IN NICE at the end of last month, the Revd Sandra Prudom would get up each day, pull on a distinctive blue polo shirt, and make her way to the Promenade des Anglais.
She would walk along the picturesque seafront to a garden at one end, where the flowers and memorials to the victims of the lorry attack have been placed. There she offered tissues or bottles of water to some of those who stopped to grieve and reflect. If they wanted to talk, she would listen.
Her efforts to bring Christian comfort to a city recovering from a terrorist attack, were not random, however, but part of an international effort. She was “deployed” to Nice as part of a group from the Billy Graham Rapid Response Team (RRT), a project that sends volunteer chaplains to minister to communities after tragic events, from natural disasters to terrorist incidents.
The RRT was founded by Billy Graham’s son Franklin after the 11 September attacks in New York. Since then, about 2000 chaplains have been deployed to 260 crises across the world. The blue-shirted volunteers have arrived after earthquakes in Ecuador, political violence in Kenya, tsunamis in Japan, police shootings in the United States, and, increasingly, terrorist attacks in Europe.
Twelve chaplains, from Britain, the US, and Canada, were sent with Mrs Prudom to Nice in the aftermath of the attack on the Promenade, which left 85 people dead (News, 22 July) and injured 307. They stayed two or three weeks: some went home, but others moved on to Munich after an 18-year-old man shot dead nine people and injured 35 others. One of the Nice team was a priest from Brussels who had first encountered RRT chaplains after Islamic State (IS) suicide bombers launched an attack on his own city earlier this year.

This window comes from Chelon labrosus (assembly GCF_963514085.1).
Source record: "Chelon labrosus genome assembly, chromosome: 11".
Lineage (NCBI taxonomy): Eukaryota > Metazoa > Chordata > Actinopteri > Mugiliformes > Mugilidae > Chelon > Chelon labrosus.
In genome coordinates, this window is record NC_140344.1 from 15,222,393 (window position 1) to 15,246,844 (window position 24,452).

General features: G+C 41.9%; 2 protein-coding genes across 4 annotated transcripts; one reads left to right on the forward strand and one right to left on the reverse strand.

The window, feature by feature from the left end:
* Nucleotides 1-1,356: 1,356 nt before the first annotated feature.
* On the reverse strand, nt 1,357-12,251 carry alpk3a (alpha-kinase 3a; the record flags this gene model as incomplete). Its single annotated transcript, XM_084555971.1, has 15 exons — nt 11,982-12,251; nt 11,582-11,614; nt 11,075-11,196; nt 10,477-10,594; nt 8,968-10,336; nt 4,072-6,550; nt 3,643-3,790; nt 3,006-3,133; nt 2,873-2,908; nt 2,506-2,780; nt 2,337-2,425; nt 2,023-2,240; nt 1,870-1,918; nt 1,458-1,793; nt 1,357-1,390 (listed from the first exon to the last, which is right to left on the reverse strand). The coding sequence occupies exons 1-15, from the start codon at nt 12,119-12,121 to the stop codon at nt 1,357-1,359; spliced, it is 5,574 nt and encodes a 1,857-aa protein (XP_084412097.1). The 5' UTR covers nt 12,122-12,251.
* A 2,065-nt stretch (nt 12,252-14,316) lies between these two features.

At the moment, chaplains are praying with people with people in Milwaukee in the US after a police shooting triggered civil unrest, and Louisiana, where flooding has left six people dead and thousands homeless.
In Nice, Mrs Prudom said, the chaplains sought to provide a “ministry of presence”.
“We go to the garden; we engage people in conversation if they want to,” she said in an interview earlier this month. “Quite a number of people, we have discovered, want to talk and express what they are feeling, and it is not always appropriate to do that to a family member. We were talking to a lady last night who was sobbing inconsolably. She said she hadn’t got caught up in it and her friends were spared, but she was just so heartbroken for the families.”
As well as the shock, there were more practical concerns. Many of the waiters who worked at restaurants along the Promenade — including some who had used tablecloths to cover the bodies of those killed on that Bastille Day evening — lost their jobs because tourist numbers have plummeted since the attack.
Mrs Prudom said: “We have heard some amazing stories and some heart-breaking ones. There have been a few people expressing anger at God, but more shock and confusion and ‘How could this happen here?’ In the last couple of days there has been a lot more of ‘This is the new normal’.”